How can you say the St Andrew’s Agreement is “all party” ? It is quite clearly a document which addresses the concerns of SF and the DUP only. The apparent push for an election (rather than a referendum) will be the nail in the coffin for the other parties.

  • CS Parnell

    Comrade Stalin,

    That is what the Duppers and the Shinners want you to think but why should that be the case?

    The SDLP have been running rings round the Shinners over all sorts of things in the last six months and if the DUP say a fair deal has been done why should anyone keep voting for a bunch of corner boys?

    The Shinners have found it is rather more difficult to kill off the SDLP than they fought – I suspect the DUP may find the same with the UUP – though it is fair to say Durkan is good at his job while Empey is cack.

  • Oilibhear Chromaill

    CS Parnell reckons the SDLP have been running rings around SF for the past six months. I don’t know where he gets that from or where it leaves him.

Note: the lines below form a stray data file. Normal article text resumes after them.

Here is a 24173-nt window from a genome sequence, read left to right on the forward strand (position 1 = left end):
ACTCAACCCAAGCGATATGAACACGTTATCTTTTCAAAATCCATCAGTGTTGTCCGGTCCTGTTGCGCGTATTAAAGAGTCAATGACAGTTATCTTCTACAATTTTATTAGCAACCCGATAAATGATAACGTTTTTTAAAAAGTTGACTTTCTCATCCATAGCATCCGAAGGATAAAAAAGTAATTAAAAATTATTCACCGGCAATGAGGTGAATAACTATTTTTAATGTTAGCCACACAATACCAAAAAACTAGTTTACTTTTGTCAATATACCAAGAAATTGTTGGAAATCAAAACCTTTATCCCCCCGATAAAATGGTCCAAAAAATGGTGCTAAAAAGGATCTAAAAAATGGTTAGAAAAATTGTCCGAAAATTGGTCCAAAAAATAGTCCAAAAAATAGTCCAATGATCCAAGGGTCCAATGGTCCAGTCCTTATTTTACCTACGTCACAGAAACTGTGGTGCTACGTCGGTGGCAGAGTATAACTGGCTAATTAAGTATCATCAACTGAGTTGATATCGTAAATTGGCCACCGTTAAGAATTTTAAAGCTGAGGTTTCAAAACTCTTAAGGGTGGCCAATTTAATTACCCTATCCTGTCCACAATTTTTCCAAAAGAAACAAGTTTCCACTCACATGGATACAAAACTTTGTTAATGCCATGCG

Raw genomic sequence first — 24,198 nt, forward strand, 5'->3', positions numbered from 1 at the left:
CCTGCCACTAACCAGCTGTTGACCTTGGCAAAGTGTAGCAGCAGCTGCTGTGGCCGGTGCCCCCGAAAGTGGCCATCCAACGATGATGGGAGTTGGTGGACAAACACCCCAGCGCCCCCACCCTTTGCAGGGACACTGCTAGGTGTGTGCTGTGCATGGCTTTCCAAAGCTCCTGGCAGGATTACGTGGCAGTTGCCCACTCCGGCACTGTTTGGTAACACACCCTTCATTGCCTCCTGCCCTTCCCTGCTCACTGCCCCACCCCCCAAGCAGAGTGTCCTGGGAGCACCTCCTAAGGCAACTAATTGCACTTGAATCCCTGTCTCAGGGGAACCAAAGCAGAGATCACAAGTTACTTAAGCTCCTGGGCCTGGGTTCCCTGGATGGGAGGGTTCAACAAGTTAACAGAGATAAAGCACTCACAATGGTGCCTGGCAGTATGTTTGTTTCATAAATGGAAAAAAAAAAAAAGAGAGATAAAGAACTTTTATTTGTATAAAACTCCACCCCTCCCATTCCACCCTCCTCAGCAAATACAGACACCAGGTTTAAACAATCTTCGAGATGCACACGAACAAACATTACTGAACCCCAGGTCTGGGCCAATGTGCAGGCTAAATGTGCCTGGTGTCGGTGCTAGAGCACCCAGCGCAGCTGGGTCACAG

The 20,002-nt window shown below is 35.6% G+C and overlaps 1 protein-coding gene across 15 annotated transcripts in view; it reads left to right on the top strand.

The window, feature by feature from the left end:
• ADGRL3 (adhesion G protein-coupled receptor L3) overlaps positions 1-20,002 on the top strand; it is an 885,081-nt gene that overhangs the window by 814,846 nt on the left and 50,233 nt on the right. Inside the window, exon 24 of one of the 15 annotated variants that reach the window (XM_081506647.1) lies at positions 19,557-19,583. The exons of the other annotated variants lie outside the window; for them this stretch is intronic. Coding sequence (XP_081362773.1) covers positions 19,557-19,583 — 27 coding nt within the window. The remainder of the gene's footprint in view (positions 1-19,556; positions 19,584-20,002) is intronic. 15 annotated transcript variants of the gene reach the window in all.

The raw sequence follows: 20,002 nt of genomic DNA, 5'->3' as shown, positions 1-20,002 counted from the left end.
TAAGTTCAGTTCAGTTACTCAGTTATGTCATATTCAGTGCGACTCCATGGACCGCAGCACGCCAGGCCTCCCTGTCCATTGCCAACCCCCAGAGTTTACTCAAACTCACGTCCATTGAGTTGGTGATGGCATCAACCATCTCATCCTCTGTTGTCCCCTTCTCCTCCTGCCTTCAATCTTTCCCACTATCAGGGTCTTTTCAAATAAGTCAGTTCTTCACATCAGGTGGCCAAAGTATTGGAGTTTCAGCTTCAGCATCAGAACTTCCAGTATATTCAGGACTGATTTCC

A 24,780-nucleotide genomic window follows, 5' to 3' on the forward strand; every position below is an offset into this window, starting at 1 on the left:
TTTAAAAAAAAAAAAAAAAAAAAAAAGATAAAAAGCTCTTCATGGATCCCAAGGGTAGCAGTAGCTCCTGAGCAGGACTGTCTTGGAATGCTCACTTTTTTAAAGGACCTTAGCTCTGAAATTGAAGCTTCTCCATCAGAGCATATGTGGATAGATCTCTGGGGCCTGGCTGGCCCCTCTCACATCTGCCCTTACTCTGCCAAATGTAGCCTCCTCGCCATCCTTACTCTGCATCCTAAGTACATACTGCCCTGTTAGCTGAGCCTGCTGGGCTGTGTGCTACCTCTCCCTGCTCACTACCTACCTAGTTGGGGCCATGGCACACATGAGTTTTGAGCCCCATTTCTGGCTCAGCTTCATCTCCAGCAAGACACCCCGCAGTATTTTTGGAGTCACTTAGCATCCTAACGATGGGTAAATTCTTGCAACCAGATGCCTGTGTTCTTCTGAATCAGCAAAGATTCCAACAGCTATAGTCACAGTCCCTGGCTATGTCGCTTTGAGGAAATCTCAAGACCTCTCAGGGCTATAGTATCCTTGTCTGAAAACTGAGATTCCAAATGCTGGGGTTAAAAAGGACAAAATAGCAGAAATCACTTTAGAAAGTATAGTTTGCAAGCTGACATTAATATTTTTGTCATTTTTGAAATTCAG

In relation to the Irish Language Act, for instance, the SDLP’s Irish language spokesperson was left at home and today issued a statement welcoming the commitment to introduce a ‘Languages Act’. GIven that in itself is something less than what the two Governments, particularly the British, offered in the Agreement, where it specifically mentions an Irish Language Act, one would think that the SDLP aren’t doing too well.

    It was on SDLP’s watch, also, when the gutting of Patten occurred. Now given that position has been restored by the inistence and persistence of SF, we’ll see who’s running rings around whom.

  • Paul P

    Oilibhear Chromaill

    What do you make of SF’s decision to support the Police Service of Northern Ireland before Paisley shares power and also the veto given to Paisley on the devolving of justice and policing?

  • smithsonian